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Reblogged:Donald Trump vs. the Midterm Wave?

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At The Hill, Bill Press argues that Donald Trump will likely announce his 2024 presidential campaign in September, just ahead of the midterm congressional elections. Press, who acknowledges that Biden won the last election on the basis of Not Being Trump, sees this, as an early Christmas present to the unpopular Democrat:
punchbowl.jpg
Donald Trump plans to make a splash this September. (Image by Shawn Lea, via Wikimedia Commons, license.)
Biden himself admitted that to The New York Times, as Mark Leibovich reports in his rollicking new book, Thank You for Your Servitude. Asked by Leibovich early in the 2020 primary why he was running again, Biden didn't list his own qualifications for office. Instead, he said simply: "I think it's really, really, really important that Donald Trump not be reelected."

Now Biden and every Democratic candidate can make that argument all over again. They don't even have to wait till 2024. They can make it now, starting in 2022. Before anything else, every Republican candidate will have to answer one question: Will you support Donald Trump in 2024?

Once he announces, the midterms will become a national referendum on Trump. That's the last thing Republicans want, but it's great news for Biden. [bold added]
Press isn't off his rocker here, but he's ignoring the small matter of how the 2020 election went down-ticket: Despite Trump's national rebuke, the Republicans gained 14 seats in the House, and might have ended up with a majority in the Senate had Georgia not elected two Democrats thanks in part to Trump's bellyaching there after his loss and the weak candidate he backed in David Perdue. (More on weak, Trump-backed Senate candidates later.)

In other words, voters were rejecting Trump, and not necessarily his party. And the 2020 election was certainly anything but an enthusiastic buy-in by voters to the far-left agenda Biden has tried to govern on ever since.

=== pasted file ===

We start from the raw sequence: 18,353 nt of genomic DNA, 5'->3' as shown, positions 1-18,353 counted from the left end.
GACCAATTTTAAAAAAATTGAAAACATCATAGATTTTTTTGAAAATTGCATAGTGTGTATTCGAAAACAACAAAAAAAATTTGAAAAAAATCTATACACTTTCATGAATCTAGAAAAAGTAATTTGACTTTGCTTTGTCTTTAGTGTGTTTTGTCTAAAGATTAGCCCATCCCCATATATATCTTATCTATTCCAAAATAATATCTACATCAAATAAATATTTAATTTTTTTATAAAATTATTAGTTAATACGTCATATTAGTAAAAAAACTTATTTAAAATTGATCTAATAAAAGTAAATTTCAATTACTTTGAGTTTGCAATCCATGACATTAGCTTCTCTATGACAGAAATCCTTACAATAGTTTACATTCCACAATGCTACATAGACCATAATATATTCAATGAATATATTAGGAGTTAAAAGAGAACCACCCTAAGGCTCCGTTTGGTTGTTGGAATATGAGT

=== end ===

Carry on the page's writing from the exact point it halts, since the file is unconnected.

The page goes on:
Indeed, the fact that everyone, Press included, is talking about a wave election in 2022 is due to this agenda, whose consequences voters will have felt not just when Trump announces, but every time they have bought gas or paid bills for months before.

And, barring a remarkable change on Biden's part -- I'm not holding my breath. -- they will keep feeling those consequences all day, every day until November.

I think it's safe to say that the election will remain largely a referendum on the Democrats' tone-deaf and destructive "climate" (read: anti-energy) and fiscal policies. I don't see even abortion rights mattering as much as they should, because I cannot see the Democrats campaigning effectively on that issue -- which, frankly, should have been Christmas in June for the Democrats.

So I don't think Trump's announcement will help the Democrats, although I think lots of them will imagine it to, and take the excuse to avoid reconsidering their priorities on merit or even popularity.

But has Trump already given the Democrats a 2020-like assist with the Senate? I have lately seen several pieces like this one regarding about a handful of terrible GOP Senate candidates, which include three Trump-backed oddities and another MAGA type Republican. These four are already weak enough in my view that they might not need Trump's hovering around to lose. With Trump around to remind everyone what his brand of dumpster fire is like, they might become easy pickings.

My verdict on a September Trump announcement is that it probably won't help the Democrats that much in the House, but it could stop the GOP from taking the Senate.

That said, I find this news very unwelcome for a number of reasons, but here are two this piece brings up for me. First, the Democrats will feel like they have a Get Out of Jail Free card (as noted above), so no soul-searching by them. Second, many Republicans will indulge in the same kind of wishful thinking in reverse: They'll win despite Trump, and whatever waning of his toxic influence over that party there has been will end for the time being.

So Trump probably won't affect electoral results much more than he already has by announcing, but he will stop a lot of much-overdue rethinking by both parties.

-- CAV

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